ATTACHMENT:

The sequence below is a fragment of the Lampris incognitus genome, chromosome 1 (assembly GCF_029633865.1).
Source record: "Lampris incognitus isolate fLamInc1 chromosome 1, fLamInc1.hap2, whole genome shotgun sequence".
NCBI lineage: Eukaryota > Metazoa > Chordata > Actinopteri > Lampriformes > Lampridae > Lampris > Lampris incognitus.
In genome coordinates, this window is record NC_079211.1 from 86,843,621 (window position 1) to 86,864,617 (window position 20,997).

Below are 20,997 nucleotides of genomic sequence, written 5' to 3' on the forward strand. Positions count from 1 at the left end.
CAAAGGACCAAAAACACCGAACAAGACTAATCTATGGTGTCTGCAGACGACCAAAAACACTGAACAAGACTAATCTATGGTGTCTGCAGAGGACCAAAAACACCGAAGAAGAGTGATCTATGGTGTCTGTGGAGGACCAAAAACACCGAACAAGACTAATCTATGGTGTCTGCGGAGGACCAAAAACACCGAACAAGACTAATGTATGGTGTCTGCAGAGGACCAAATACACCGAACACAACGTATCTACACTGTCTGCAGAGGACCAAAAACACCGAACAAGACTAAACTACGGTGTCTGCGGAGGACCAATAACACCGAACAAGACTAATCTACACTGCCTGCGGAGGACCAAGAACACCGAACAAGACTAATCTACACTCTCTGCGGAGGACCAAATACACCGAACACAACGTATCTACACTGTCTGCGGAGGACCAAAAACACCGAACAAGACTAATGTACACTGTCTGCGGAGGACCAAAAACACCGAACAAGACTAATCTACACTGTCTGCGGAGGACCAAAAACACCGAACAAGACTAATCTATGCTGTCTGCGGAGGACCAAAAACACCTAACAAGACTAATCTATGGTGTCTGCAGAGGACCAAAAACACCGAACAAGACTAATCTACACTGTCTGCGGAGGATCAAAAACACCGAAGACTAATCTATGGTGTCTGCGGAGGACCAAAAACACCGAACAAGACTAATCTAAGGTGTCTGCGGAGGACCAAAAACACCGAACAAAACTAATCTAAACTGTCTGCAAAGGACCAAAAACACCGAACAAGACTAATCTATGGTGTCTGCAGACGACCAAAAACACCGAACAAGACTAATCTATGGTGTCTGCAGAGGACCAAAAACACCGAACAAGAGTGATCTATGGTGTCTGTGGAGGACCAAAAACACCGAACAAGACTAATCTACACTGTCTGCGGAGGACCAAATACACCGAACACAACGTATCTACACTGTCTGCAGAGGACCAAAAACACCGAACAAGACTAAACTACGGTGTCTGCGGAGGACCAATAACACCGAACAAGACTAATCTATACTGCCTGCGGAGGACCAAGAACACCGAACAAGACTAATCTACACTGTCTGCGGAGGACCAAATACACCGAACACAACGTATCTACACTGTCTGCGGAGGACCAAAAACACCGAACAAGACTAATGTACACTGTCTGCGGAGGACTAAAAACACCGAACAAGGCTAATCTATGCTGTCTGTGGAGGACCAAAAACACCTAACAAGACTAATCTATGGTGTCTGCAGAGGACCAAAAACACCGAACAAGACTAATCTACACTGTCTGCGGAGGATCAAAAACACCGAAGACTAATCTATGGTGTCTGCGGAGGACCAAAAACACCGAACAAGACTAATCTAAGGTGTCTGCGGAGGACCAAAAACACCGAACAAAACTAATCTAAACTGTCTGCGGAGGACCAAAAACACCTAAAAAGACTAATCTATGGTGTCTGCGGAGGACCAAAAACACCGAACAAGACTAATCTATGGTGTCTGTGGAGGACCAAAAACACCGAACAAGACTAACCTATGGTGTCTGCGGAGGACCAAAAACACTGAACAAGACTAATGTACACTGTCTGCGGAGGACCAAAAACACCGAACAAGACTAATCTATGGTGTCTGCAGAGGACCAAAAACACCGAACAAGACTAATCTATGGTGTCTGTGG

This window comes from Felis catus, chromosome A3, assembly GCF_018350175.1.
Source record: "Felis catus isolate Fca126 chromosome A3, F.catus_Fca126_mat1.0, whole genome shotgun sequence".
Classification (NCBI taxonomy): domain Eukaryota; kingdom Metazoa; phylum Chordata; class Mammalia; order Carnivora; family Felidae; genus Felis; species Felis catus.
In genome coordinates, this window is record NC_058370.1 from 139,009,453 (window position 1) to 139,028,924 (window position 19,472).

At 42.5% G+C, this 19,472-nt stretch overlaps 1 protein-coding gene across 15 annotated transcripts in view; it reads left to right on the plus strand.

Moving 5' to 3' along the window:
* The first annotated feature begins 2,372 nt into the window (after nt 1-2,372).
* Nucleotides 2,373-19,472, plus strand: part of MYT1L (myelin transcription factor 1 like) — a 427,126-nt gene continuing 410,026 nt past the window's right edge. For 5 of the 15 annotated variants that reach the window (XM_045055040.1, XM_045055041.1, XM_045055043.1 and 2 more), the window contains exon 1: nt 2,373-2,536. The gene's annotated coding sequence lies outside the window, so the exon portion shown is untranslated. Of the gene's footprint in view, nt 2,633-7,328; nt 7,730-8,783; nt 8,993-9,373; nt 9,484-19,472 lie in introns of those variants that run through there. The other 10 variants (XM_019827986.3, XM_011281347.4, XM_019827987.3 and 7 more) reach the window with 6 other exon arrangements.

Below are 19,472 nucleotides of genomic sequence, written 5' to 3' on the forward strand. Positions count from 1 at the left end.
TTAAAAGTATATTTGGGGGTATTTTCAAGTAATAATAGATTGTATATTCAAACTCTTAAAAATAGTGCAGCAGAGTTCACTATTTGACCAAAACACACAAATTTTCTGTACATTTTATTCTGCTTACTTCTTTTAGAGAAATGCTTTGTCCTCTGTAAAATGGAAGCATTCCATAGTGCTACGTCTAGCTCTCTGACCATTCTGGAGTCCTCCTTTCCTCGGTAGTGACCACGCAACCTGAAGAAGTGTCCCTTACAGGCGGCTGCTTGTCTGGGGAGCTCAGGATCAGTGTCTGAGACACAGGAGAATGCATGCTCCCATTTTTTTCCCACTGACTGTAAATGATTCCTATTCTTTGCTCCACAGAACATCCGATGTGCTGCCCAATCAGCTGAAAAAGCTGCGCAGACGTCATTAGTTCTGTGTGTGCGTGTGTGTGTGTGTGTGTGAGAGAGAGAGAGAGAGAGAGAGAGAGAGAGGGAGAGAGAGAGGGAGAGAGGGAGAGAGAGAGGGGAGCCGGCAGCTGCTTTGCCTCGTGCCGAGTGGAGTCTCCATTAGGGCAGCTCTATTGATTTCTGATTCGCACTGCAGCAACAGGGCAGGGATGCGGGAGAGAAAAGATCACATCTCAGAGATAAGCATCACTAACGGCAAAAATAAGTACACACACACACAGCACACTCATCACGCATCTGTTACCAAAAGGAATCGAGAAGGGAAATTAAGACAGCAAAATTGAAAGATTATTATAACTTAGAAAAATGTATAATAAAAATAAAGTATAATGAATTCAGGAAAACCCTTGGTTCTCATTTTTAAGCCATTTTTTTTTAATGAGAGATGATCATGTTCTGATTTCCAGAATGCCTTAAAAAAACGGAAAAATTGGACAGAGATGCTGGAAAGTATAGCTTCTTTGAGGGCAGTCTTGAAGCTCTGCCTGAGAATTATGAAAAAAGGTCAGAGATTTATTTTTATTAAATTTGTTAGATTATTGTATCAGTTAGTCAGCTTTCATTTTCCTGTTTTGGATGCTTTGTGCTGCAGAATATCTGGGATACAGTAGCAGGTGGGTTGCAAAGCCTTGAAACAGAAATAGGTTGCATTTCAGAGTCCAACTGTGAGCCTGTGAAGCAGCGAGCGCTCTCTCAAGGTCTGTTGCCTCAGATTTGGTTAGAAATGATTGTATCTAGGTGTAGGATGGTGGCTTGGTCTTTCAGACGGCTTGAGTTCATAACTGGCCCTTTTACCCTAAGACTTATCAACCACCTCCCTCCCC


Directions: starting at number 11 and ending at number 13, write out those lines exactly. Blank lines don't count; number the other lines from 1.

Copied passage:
At 42.5% G+C, this 19,472-nt stretch overlaps 1 protein-coding gene across 15 annotated transcripts in view; it reads left to right on the plus strand.

Moving 5' to 3' along the window:
* The first annotated feature begins 2,372 nt into the window (after nt 1-2,372).